muppet-madison" The characters of Wes Anderson’s The Grand Budapest Hotel.
(via popculturebrain)Source: thefilmstage
I love this short film!
Traditionally, Quentin Tarantino’s films recycle older pop tunes and soundtrack snippets, helping to build up his image as a sort of “cultural DJ” as opposed to a traditonal filmmaker. Django Unchained might signal a change in approach Favoring a style-hopping mixtape feel that careens from country to gangsta rap, the Django soundtrack also features several original contributions from the likes of Ennio Morricone (who contributes some brief original themes), John Legend, and Rick Ross, as well as a (slightly superfluous) James Brown/2Pac mashup. It’s a melting-pot approach that complements Tarantino’s cinematic style perfectly.Source: soundonsight.org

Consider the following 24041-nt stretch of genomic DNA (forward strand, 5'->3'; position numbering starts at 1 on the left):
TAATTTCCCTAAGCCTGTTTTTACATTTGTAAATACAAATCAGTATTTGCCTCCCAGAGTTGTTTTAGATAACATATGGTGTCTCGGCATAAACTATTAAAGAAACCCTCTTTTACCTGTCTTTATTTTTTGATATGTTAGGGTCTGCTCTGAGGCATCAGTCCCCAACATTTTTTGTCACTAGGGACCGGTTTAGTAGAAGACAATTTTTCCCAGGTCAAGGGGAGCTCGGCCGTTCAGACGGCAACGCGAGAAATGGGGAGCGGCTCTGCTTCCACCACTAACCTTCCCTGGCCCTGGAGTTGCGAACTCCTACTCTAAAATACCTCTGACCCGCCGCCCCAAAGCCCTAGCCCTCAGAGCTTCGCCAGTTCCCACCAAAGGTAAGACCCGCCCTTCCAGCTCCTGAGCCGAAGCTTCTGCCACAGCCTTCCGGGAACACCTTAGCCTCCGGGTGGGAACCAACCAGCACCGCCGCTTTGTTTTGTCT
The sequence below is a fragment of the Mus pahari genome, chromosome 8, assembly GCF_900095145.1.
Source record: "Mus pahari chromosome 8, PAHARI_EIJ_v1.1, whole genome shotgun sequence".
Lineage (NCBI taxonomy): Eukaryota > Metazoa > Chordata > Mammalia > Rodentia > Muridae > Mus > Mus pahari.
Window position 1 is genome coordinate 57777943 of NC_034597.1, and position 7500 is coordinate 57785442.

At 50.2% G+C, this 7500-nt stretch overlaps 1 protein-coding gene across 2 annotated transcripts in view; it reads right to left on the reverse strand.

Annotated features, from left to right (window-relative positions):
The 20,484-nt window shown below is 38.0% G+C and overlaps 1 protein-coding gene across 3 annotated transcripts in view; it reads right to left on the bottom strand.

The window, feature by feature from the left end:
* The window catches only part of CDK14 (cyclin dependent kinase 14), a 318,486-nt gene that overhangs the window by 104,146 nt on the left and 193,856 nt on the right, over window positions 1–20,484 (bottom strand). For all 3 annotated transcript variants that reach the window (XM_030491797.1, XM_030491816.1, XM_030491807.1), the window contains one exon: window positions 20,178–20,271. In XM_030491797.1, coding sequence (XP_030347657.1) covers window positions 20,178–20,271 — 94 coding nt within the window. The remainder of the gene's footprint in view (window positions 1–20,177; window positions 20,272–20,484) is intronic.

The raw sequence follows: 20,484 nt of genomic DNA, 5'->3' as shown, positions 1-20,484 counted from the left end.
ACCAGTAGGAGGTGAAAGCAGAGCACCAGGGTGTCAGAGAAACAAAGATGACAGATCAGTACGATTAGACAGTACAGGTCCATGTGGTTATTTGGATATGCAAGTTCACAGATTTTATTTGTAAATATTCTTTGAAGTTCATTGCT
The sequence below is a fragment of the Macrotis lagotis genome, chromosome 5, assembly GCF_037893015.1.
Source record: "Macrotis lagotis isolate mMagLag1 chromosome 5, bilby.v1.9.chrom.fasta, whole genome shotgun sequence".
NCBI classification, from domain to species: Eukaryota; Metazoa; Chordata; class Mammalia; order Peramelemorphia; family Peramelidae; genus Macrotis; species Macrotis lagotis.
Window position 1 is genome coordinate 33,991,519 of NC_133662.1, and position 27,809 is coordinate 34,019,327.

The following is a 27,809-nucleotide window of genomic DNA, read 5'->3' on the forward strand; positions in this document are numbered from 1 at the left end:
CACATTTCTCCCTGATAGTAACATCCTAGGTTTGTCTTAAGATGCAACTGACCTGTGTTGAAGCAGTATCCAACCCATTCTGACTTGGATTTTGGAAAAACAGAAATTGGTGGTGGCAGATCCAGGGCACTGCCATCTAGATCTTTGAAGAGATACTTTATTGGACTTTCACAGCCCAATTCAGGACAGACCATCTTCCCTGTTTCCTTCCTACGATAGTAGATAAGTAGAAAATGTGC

After a slow North American rollout following its Cannes premiere, Wes Anderson’s Moonrise Kingdom has finally been seen by all four SOS hosts – Ricky, Julian, Justine, and Simon – so we figured we’d all throw our critical hats in the ring for an epic humdinger of a review. Following that, we take on Hal Ashby’s 1971 dark comedy and cult classic Harold and Maude, which definitely shares some connective tissue with Anderson’s new movie, and is the recipient of a shiny new Criterion DVD/Blu-ray release.